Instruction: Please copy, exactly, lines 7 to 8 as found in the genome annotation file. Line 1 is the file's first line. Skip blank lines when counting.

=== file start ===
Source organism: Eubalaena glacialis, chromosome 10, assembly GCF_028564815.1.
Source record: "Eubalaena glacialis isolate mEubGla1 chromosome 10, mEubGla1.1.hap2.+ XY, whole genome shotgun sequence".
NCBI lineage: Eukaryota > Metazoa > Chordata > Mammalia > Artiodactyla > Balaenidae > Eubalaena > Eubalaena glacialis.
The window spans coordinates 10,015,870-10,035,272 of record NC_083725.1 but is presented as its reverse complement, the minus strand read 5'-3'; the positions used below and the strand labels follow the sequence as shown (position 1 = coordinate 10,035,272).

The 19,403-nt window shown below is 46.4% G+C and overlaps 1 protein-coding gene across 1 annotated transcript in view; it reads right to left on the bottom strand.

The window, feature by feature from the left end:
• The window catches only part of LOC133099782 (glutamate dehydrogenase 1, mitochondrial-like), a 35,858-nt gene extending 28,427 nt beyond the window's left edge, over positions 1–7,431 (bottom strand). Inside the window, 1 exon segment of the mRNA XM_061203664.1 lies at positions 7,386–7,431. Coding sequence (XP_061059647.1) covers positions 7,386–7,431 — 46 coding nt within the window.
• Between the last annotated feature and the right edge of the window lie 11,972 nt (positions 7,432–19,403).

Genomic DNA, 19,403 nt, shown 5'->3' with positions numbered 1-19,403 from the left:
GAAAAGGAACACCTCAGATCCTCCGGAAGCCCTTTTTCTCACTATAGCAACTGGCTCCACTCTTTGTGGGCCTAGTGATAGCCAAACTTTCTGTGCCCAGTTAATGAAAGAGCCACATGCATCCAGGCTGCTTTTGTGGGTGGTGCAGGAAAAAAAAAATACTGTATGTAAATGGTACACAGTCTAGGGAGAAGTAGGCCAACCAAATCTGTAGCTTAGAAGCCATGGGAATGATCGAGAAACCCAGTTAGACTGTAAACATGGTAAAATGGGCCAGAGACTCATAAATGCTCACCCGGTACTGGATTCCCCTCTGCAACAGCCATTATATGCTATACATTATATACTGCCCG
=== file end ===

• The window catches only part of LOC133099782 (glutamate dehydrogenase 1, mitochondrial-like), a 35,858-nt gene extending 28,427 nt beyond the window's left edge, over positions 1–7,431 (bottom strand). Inside the window, 1 exon segment of the mRNA XM_061203664.1 lies at positions 7,386–7,431. Coding sequence (XP_061059647.1) covers positions 7,386–7,431 — 46 coding nt within the window.
• Between the last annotated feature and the right edge of the window lie 11,972 nt (positions 7,432–19,403).